12. Nicholas

    As a former manager, I can agree with this blog post. But before I was a manager, I was an aspiring writer, like so many. I spent way to many letters, wasted way to much time and money. You have a .99% chance of ever being considered by a big agency, right out of the bat. Sure, SOMEONE may ask to read your spec or original work, but that’s probably a new assistant who doesn’t know how it all works yet. Odds are you have a great log line and it excited the reader, he figured maybe he can find the next best thing…and you might have it. You feel good because you sign a standard release form, you even spend $15 to next day it (it won’t be read until the weekend any, unless he’s got time to kill). The old saying is true, “if by page X I am not excited, I pass.”

    As a talent manager who read scripts a lot for my working clients, I took home 2-5 on the weekend; a lot less then many others, that’s for sure. If I had time, I’d read scripts at work too. I would read scripts from studios or producers, or casting directors, but I would also read a script from someone who said “I have the perfect script for…” But as an assistant, I often responded to emails for my bosses (I learned quickly that before I got in the biz, I was never really dealing with an agent) requesting cold submissions. If I liked the script, I’d do coverage on it (a book report of sorts). Usually I would pass on the writer and sometimes give the story a good grade, and maybe even the writing style. Passing on the writer meant…we’ll never rep him/her.

    Now a days, with emails always changing yet available, I would suggest sending an email to the assistant (which means YOU may have to call for it). Some companies offer a general email…aka trash. A one page letter is fine, if you want to use the stamp, just make sure you change the address and name on the letter; I received so many template letters with no name or the wrong agency / agent name.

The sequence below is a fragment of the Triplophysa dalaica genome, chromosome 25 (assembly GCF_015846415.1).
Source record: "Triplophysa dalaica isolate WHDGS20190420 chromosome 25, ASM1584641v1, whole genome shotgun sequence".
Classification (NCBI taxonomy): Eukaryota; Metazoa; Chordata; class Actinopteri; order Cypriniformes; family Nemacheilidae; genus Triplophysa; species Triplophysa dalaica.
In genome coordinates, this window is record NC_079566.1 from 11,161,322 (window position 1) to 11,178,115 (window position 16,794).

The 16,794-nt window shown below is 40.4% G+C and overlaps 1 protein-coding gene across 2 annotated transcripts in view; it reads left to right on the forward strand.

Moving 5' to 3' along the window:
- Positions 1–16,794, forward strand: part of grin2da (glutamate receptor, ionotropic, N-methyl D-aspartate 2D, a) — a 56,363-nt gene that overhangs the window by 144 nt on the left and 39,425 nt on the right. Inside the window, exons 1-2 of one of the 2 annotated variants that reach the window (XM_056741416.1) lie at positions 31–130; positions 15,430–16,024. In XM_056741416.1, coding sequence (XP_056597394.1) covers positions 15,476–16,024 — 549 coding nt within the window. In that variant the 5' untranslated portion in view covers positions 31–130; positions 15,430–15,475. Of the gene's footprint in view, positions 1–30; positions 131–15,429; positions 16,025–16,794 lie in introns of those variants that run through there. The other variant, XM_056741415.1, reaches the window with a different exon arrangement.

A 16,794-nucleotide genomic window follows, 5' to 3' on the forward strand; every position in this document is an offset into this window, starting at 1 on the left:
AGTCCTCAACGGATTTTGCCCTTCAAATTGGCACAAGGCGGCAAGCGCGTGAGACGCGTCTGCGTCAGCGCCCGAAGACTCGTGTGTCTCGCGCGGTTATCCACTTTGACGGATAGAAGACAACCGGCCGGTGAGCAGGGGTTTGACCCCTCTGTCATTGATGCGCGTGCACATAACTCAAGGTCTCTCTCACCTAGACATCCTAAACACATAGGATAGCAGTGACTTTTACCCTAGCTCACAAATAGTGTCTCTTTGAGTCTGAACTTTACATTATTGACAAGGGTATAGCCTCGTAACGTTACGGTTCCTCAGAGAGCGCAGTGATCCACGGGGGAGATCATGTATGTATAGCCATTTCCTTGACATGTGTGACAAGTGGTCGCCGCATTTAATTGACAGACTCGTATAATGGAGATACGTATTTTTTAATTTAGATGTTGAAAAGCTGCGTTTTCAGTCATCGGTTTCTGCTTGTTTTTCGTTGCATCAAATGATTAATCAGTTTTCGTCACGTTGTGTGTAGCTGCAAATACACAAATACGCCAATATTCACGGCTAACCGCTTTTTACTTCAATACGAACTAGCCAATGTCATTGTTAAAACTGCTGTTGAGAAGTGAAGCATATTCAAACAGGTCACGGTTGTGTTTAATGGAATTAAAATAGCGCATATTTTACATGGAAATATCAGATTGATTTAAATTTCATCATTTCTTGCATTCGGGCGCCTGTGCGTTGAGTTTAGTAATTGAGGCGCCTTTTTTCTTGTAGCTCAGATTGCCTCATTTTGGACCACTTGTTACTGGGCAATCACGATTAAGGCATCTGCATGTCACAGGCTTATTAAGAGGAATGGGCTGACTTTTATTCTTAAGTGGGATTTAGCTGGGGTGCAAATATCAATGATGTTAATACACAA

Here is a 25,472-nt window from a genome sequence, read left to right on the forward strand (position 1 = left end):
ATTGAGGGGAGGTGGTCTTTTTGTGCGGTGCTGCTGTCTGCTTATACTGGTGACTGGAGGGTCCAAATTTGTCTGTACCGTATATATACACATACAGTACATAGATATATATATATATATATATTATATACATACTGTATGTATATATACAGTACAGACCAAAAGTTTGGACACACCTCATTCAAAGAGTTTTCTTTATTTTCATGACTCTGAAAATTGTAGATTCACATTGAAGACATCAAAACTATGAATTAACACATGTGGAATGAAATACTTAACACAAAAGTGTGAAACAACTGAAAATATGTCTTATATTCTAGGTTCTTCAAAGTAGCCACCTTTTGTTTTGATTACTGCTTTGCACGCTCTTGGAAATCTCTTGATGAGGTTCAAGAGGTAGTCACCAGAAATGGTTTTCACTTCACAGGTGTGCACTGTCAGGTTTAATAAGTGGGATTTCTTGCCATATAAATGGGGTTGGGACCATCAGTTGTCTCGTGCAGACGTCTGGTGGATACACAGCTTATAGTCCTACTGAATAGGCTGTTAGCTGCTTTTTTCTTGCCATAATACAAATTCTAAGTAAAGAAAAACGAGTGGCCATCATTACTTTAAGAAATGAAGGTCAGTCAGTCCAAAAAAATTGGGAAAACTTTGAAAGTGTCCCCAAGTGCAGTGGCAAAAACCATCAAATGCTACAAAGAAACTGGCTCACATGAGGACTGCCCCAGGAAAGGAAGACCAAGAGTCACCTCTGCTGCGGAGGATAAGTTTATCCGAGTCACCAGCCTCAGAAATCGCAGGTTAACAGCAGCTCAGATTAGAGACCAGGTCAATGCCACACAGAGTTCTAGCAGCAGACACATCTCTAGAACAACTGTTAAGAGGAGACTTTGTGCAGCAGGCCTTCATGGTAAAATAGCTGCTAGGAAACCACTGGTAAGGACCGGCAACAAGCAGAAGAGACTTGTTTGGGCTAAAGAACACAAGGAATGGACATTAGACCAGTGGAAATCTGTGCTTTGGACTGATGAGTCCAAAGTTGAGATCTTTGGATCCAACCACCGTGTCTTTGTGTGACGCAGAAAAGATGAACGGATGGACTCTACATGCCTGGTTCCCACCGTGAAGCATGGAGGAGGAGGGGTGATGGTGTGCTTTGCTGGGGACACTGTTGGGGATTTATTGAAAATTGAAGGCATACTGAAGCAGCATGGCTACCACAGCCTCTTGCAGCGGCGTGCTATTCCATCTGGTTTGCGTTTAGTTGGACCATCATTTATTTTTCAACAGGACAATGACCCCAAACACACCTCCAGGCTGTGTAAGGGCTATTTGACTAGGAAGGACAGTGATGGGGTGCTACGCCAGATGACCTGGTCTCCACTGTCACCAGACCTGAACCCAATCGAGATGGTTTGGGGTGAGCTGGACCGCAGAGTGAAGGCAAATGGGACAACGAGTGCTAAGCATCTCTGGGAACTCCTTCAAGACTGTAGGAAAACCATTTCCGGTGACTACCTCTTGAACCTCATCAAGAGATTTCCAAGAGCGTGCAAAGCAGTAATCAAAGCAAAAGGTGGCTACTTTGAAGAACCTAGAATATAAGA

Never send a script without permission, it will never get opened. Agencies know when something is important; 99% of the important stuff is delivered via messenger all day long. USPS or carrier stuff is usually submission requests.

    Never pay someone to read anything…I even discourage against contests; I probably spent $1000 before I realized it was a waste. And it is. I remember receiving invites to judge them; what does an assistant know anyways! Remember, I was one.

    Like the writer says…move to LA and network. Can you make it living in Iowa? Yes. If you know someone in the business that is will to believe in your project (not just you) and he/she can move it. You can write anywhere. But there is only one Los Angeles, CA.

    My words may seem harsh, but I’ve been an aspiring writer before.

    (Anthony; don’t waste your time writing character descriptions, no one will read them. If you can’t describe the character in the script, you’re not ready to submit. Don’t think little of the reader, they are the pros, usually. If a professional reader, ie agent, manager, producer, has no clue who the characters are, you wasted a submission. And yes, spec is key, remember to write specs of NEW, hit shows. Breaking Bad, while a good show, is not one of them. Agents, producers…they’ve read plenty of Breaking Bad specs by now. Wow them with a new show that just got on the air. I had a client with a terrific sitcom spec, but the show was on for 3 years; in three days she turned in a 30 Rock (when it was new) and William Morris thought the world of her.)

    (Gino: What Mr. Gervich says CAN apply to features…getting attention is all the same…)

  13. Gino

    Chad,

    You gave very good detailed info. that people wanting to break into TV can use. But I’m a feature writer, so most of this doesn’t apply. I know you said you are strictly a TV person, but maybe you can encourage a film contact to add to this topic. Maybe, your good friend Michael Ferris will volunteer.

    Script Mag’s blogs have been very TV oriented lately and us film guys need some love too!

    Thanks,
    Gino

  14. Anthony Falcon

    Hey Chad,
    I know you stay very busy. If I am writing a spec for a show that I love for my writing portfolio, do I write character descriptions? I’ve always been told someone for “Breaking Bad” will never read my “Breaking Bad” spec, that you write it as a writing sample to send to anyone. So I don’t know if I write character descriptions for my spec.

    I’d hate to have someone read it and have no clue who the characters are.